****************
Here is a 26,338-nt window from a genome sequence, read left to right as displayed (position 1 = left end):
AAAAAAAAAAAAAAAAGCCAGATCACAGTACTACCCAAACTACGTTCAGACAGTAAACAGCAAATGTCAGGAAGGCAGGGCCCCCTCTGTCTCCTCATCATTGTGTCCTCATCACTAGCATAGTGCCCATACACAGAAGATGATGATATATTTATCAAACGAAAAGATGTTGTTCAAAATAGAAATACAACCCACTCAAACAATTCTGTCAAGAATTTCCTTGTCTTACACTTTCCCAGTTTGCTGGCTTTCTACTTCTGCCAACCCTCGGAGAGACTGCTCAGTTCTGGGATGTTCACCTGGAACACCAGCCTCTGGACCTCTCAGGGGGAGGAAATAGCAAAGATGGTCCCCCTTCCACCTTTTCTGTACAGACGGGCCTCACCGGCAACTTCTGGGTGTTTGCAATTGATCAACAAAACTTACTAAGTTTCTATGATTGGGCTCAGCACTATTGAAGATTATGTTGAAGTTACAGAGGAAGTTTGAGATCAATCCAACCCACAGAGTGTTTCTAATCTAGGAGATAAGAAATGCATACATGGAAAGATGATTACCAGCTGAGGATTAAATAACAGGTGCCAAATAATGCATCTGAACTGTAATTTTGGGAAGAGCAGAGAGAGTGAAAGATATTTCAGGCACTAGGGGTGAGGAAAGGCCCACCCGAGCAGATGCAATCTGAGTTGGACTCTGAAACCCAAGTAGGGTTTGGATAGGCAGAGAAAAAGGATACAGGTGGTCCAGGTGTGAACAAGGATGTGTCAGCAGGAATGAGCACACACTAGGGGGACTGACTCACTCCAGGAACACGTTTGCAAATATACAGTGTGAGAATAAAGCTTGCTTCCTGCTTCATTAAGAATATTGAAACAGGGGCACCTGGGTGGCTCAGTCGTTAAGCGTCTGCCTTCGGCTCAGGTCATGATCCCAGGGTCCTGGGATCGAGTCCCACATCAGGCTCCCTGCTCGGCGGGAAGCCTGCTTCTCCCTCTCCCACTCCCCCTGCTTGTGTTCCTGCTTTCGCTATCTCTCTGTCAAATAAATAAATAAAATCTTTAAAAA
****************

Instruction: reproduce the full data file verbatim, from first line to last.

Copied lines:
Here is a 26,338-nt window from a genome sequence, read left to right as displayed (position 1 = left end):
AAAAAAAAAAAAAAAAGCCAGATCACAGTACTACCCAAACTACGTTCAGACAGTAAACAGCAAATGTCAGGAAGGCAGGGCCCCCTCTGTCTCCTCATCATTGTGTCCTCATCACTAGCATAGTGCCCATACACAGAAGATGATGATATATTTATCAAACGAAAAGATGTTGTTCAAAATAGAAATACAACCCACTCAAACAATTCTGTCAAGAATTTCCTTGTCTTACACTTTCCCAGTTTGCTGGCTTTCTACTTCTGCCAACCCTCGGAGAGACTGCTCAGTTCTGGGATGTTCACCTGGAACACCAGCCTCTGGACCTCTCAGGGGGAGGAAATAGCAAAGATGGTCCCCCTTCCACCTTTTCTGTACAGACGGGCCTCACCGGCAACTTCTGGGTGTTTGCAATTGATCAACAAAACTTACTAAGTTTCTATGATTGGGCTCAGCACTATTGAAGATTATGTTGAAGTTACAGAGGAAGTTTGAGATCAATCCAACCCACAGAGTGTTTCTAATCTAGGAGATAAGAAATGCATACATGGAAAGATGATTACCAGCTGAGGATTAAATAACAGGTGCCAAATAATGCATCTGAACTGTAATTTTGGGAAGAGCAGAGAGAGTGAAAGATATTTCAGGCACTAGGGGTGAGGAAAGGCCCACCCGAGCAGATGCAATCTGAGTTGGACTCTGAAACCCAAGTAGGGTTTGGATAGGCAGAGAAAAAGGATACAGGTGGTCCAGGTGTGAACAAGGATGTGTCAGCAGGAATGAGCACACACTAGGGGGACTGACTCACTCCAGGAACACGTTTGCAAATATACAGTGTGAGAATAAAGCTTGCTTCCTGCTTCATTAAGAATATTGAAACAGGGGCACCTGGGTGGCTCAGTCGTTAAGCGTCTGCCTTCGGCTCAGGTCATGATCCCAGGGTCCTGGGATCGAGTCCCACATCAGGCTCCCTGCTCGGCGGGAAGCCTGCTTCTCCCTCTCCCACTCCCCCTGCTTGTGTTCCTGCTTTCGCTATCTCTCTGTCAAATAAATAAATAAAATCTTTAAAAA